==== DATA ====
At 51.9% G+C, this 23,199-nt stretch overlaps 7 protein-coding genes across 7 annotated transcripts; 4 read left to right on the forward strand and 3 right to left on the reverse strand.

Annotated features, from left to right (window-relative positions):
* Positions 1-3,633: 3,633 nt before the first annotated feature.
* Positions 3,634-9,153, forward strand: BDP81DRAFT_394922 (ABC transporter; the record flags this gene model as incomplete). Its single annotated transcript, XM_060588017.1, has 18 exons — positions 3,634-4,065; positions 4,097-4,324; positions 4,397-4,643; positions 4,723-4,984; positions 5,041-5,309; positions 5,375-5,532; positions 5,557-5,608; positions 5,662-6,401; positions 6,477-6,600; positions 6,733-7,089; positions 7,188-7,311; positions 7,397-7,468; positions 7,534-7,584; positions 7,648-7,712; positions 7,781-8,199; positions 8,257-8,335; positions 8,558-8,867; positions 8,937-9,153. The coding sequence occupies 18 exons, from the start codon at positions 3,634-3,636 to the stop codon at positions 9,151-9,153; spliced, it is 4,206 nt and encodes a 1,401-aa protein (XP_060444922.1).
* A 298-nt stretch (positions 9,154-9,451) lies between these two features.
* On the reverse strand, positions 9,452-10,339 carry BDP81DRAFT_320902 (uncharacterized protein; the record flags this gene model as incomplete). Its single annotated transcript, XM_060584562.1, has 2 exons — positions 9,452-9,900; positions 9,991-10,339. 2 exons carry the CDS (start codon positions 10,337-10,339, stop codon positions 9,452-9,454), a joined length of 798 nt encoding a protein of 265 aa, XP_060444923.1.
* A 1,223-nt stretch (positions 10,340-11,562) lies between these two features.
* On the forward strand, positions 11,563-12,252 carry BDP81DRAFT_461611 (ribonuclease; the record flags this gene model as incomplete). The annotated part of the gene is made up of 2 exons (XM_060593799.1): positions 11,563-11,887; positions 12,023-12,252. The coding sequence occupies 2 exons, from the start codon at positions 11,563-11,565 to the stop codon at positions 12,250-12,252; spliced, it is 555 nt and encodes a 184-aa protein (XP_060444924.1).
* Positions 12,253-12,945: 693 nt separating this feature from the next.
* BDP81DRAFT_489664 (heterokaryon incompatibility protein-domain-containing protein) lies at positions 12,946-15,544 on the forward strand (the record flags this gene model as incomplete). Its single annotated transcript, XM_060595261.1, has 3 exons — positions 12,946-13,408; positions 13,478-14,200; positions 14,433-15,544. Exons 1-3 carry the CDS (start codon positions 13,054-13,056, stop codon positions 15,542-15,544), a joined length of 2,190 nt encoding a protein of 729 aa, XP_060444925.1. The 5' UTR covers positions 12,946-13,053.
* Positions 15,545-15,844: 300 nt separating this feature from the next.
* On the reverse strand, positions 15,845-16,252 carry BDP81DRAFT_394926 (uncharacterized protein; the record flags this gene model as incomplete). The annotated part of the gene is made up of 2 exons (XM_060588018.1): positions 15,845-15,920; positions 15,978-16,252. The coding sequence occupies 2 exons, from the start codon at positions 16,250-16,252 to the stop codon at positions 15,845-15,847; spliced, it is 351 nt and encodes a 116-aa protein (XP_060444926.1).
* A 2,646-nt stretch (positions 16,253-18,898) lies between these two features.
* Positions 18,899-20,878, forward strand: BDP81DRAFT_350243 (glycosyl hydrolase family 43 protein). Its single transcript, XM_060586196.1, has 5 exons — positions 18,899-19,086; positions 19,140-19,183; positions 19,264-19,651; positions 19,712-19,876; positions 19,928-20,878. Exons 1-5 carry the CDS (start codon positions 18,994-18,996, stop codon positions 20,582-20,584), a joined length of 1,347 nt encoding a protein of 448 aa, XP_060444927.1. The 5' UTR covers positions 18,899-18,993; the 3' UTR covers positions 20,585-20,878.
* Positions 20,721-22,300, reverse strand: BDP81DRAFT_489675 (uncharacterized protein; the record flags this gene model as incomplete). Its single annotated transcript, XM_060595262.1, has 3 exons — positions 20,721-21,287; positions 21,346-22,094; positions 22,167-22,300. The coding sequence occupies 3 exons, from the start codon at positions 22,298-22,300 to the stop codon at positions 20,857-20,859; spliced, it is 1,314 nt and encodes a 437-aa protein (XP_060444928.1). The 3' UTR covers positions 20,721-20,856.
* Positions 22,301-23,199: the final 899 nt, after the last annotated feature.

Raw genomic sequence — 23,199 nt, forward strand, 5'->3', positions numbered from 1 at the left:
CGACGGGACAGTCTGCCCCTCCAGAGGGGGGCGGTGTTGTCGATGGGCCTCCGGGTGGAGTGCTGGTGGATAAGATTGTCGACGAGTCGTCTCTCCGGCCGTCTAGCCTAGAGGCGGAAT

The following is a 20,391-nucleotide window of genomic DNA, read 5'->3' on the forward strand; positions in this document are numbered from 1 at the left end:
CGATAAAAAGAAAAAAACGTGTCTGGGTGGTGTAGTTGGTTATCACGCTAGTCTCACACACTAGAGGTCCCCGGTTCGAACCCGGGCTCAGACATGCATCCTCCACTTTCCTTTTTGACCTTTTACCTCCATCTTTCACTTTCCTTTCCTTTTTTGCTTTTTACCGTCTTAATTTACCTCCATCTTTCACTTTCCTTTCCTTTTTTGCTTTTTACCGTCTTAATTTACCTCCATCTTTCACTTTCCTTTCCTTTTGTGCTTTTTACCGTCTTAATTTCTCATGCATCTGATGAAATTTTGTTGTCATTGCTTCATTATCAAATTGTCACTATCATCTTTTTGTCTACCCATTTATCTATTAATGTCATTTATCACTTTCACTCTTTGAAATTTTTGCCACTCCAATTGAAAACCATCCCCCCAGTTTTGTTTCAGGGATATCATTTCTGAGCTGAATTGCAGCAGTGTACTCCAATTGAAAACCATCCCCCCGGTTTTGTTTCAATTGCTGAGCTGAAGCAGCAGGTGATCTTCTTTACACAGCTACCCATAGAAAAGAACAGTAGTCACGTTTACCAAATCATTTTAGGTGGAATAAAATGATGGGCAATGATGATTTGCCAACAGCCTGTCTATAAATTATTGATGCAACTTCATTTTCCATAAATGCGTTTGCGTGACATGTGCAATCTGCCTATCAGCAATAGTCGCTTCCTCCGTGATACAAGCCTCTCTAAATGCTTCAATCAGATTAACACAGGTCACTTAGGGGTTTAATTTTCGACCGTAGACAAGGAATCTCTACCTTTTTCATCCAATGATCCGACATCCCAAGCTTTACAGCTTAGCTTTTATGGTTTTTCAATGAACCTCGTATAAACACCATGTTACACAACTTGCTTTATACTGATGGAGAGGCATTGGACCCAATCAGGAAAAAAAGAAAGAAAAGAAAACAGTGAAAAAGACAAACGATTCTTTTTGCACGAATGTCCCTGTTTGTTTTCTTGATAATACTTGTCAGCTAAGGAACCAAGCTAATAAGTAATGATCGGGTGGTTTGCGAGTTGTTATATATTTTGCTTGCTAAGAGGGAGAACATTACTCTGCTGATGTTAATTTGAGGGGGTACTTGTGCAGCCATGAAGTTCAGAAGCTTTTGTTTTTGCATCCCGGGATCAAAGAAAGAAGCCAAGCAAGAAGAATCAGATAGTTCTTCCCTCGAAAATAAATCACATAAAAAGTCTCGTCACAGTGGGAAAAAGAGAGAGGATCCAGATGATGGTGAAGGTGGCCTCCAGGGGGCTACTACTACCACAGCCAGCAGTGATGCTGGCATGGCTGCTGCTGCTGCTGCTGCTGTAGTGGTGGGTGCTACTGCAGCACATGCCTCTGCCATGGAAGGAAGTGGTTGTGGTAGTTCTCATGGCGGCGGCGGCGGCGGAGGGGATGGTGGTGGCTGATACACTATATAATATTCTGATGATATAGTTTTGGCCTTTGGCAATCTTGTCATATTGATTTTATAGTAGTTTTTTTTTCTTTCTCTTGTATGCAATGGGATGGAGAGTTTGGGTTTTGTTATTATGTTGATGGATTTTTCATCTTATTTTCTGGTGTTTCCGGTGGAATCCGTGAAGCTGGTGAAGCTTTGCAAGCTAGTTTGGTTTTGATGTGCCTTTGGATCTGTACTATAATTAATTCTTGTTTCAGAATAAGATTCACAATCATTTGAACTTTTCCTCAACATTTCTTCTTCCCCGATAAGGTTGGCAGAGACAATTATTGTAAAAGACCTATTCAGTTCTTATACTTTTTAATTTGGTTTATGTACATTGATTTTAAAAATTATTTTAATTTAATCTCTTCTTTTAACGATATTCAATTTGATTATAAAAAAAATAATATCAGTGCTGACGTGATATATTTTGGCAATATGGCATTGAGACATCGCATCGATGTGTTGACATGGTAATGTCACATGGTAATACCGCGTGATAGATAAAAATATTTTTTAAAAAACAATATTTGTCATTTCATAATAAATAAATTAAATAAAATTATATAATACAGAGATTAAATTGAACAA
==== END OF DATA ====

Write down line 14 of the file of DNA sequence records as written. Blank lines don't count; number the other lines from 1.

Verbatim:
* Positions 18,899-20,878, forward strand: BDP81DRAFT_350243 (glycosyl hydrolase family 43 protein). Its single transcript, XM_060586196.1, has 5 exons — positions 18,899-19,086; positions 19,140-19,183; positions 19,264-19,651; positions 19,712-19,876; positions 19,928-20,878. Exons 1-5 carry the CDS (start codon positions 18,994-18,996, stop codon positions 20,582-20,584), a joined length of 1,347 nt encoding a protein of 448 aa, XP_060444927.1. The 5' UTR covers positions 18,899-18,993; the 3' UTR covers positions 20,585-20,878.